Tips for Proper Effluent Screen Cleaning

Tips for Proper Effluent Screen Cleaning

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An effluent screen requires regular maintenance and must be periodically checked. The need to clean a screen should not be considered an indication of a problem since the purpose of a screen is to catch suspended solids.

As a concern for the homeowner’s safety in dealing with the components of a septic system, it is recommended that a certified inspector or septic tank pumper/maintainer or service provider provide this maintenance, but some property owners might clean their own screen. The screen must be periodically removed from the tank, and the solids that have been trapped and attached to the screen must be washed back into the septic tank.  

For this reason, it is more appropriate to have this maintenance done when the septic tank is being pumped so those solids can be removed, but the filter may need to be cleaned more frequently than the tank is cleaned, and therefore, it must be done properly. In most cases, the effluent screen is cleaned when the tank is pumped, but it should be inspected at a frequency of at least every six months to two years, depending on the filter and use of the system.

Factors that can increase the frequency of maintenance include:

  • High content of fats, oil and grease
  • Presence of hair or laundry lint
  • Presence of excessive solids through use of a garbage disposal or excessive toilet paper
  • High water usage and peak flows
  • Number of people in the home
  • Size of the septic tank and effluent screen 

Effluent screen cleaning procedure

1. Do not enter the septic tank for any reason. Noxious gases exist in septic tanks and can result in serious injury or death. You do not need to enter the tank in order to clean the screen. If the tank is deep, the effluent screen should have a handle on it to remove the screen without placing your head below the top of the tank maintenance hole.

2. Put on waterproof, disposable gloves and safety glasses. The effluent screen should be located below a large-diameter access (20 inches), but it is possible only a 6-inch access exists. Remove the maintenance hole cover of the septic tank and note the liquid level in the tank. The liquid level should be at the bottom of the outlet pipe. If it is below the outlet pipe, this is a sign that the tank is not watertight and you will have to troubleshoot the problem. If the liquid level is above the outlet pipe or the effluent screen, do not remove the screen. This is a sign of problems somewhere in the system: a plugged screen, pump failure, plugged soil treatment area, etc. Pump the tank before removing the screen. This will prevent a surge of excess effluent, containing unwanted solids, from moving into the next component of the treatment system.

3. If the liquid level is at the bottom of the outlet pipe, carefully remove the screen from its casing to prevent collected solids from falling off the screen. (Some screens have a secondary device to prevent solids bypass.) Note the condition of the screen and the extent of buildup, as this will impact the frequency of cleaning needed. Using a garden hose, spray off the screen over the first septic tank maintenance hole or place the screen in a 5-gallon bucket and spray off all material into the bucket. Be careful to prevent splashing onto your body or clothes or into the yard. Do not clean the effluent screen in the grass next to the septic tank; raw sewage in the yard is a public health hazard. Never allow the screen cleanings to be left on the ground.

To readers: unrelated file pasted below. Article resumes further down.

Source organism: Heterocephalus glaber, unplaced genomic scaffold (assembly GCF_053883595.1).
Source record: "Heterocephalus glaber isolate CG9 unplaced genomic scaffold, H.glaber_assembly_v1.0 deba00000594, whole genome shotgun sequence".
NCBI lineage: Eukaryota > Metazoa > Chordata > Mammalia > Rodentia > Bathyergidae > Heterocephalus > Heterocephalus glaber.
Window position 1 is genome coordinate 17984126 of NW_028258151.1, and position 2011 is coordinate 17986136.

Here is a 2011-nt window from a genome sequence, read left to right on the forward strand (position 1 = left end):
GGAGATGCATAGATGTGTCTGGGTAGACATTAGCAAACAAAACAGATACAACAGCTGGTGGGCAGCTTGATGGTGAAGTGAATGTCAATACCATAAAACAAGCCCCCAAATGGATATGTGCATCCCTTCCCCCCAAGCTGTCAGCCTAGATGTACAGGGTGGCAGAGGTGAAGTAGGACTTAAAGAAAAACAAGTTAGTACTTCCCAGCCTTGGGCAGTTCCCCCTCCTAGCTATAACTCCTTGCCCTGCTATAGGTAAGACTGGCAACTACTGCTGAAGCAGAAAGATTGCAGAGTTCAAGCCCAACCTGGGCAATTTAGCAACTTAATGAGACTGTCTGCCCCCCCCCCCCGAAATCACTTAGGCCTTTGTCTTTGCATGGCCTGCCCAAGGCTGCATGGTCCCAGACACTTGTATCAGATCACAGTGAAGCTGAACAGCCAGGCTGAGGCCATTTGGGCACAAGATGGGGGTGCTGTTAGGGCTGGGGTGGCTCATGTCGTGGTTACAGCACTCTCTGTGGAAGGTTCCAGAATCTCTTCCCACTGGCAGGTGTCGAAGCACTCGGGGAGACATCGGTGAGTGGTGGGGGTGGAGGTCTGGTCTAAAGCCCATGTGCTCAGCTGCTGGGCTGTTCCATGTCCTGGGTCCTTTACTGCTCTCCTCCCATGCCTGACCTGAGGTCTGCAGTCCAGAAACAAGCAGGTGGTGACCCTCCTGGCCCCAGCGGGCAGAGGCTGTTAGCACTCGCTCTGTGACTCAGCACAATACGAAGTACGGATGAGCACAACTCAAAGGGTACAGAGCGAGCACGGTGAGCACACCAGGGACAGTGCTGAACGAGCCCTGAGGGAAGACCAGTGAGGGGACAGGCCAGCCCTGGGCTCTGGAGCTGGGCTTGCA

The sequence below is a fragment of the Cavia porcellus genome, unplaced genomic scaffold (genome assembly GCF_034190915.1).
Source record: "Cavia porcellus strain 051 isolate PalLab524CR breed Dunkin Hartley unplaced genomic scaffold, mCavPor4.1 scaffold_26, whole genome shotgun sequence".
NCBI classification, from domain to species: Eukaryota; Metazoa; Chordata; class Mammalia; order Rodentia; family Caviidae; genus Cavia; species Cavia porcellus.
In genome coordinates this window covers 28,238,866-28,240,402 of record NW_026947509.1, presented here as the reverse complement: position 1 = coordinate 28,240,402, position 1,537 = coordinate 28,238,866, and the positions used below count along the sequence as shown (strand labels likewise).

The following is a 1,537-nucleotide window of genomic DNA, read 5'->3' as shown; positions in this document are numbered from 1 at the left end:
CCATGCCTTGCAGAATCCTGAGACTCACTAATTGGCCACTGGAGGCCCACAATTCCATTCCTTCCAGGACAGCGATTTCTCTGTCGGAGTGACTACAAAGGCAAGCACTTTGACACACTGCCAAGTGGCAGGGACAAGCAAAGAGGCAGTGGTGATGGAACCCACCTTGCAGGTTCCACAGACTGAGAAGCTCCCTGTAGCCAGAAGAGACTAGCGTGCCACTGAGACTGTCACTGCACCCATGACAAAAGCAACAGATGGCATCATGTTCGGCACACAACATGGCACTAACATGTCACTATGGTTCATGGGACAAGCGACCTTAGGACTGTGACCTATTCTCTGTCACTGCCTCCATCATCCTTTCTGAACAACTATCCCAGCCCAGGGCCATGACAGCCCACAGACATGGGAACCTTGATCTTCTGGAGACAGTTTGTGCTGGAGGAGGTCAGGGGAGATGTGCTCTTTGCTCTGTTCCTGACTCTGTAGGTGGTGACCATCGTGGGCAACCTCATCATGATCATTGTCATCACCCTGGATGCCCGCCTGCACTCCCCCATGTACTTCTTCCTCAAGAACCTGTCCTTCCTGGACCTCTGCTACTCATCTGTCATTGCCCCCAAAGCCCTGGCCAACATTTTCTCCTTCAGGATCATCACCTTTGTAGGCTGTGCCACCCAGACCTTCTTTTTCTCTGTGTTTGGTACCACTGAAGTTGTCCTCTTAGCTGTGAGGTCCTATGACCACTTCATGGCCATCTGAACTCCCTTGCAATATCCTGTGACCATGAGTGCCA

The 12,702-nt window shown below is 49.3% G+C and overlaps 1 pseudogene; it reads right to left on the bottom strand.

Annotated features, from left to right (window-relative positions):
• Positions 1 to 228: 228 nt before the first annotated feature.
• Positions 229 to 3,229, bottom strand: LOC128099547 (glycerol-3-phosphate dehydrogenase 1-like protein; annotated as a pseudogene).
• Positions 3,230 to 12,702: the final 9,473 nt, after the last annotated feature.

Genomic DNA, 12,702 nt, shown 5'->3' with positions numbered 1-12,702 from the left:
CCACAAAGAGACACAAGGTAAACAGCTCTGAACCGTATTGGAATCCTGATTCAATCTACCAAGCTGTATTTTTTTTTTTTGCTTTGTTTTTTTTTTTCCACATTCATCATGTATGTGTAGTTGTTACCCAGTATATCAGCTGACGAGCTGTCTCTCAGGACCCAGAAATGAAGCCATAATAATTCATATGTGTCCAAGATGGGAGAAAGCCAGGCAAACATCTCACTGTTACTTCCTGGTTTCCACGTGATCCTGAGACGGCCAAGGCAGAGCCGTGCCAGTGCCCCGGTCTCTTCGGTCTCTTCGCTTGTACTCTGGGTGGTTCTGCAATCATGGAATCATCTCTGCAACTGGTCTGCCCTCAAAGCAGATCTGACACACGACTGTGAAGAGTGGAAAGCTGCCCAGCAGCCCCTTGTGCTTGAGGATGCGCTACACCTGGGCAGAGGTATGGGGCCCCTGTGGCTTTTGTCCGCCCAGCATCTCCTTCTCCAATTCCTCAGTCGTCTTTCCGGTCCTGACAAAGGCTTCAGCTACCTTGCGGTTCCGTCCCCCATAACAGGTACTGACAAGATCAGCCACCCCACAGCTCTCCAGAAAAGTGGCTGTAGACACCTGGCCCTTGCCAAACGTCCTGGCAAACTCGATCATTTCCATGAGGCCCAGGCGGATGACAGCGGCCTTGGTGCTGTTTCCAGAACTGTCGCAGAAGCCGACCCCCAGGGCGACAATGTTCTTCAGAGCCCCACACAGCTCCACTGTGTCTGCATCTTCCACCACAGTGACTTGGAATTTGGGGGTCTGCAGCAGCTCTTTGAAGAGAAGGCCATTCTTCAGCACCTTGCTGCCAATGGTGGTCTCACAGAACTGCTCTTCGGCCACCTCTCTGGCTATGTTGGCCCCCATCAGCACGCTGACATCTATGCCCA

4. Return the screen to its casing once it has been cleaned. Dump the contents of the bucket into the septic tank and add a small amount of bleach and rinse the bucket several times (emptying the rinse water into the septic tank each time.) Secure the maintenance hole cover once you are finished. The solids from the screen cleaning will settle and get removed the next time the tank is pumped during routine maintenance. Make sure the screen is reinstalled correctly to ensure proper operation.

5. Once the job is complete, dispose of the gloves and wash your hands thoroughly with soap and hot water. If your clothes were contaminated, remove them immediately and launder in hot water.

If there is premature clogging (less than six months), it may be an indicator of problems such as: 

  1. Excessive chemical usage
  2. Reduced detention time due to excessive flows
  3. Neglecting to pump out the septic tank as needed 
  4. Excessive flushing of grease or oil down the kitchen drain 
  5. Use of a garbage disposal
  6. Excessive toilet paper use, along with disposal of other sanitary products not advisable for flushing

If a screen requires servicing more frequently than anticipated by design, either the effluent screen or the wastewater characteristics should be evaluated to find the cause for premature clogging. This may indicate leaks in the fixtures, excess water use, poor wastewater quality or an inadequately sized screen for the needed application.

About the author: Sara Heger, Ph.D., is a researcher and educator in the Onsite Sewage Treatment Program in the Water Resources Center at the University of Minnesota, where she also earned her degrees in agricultural and biosystems engineering and water resource science. She presents at many local and national training events regarding the design, installation and management of septic systems and related research. Heger is president-elect of the National Onsite Wastewater Recycling Association, and she serves on the NSF International Committee on Wastewater Treatment Systems. Ask Heger questions about septic system design, installation, maintenance and operation by sending an email to


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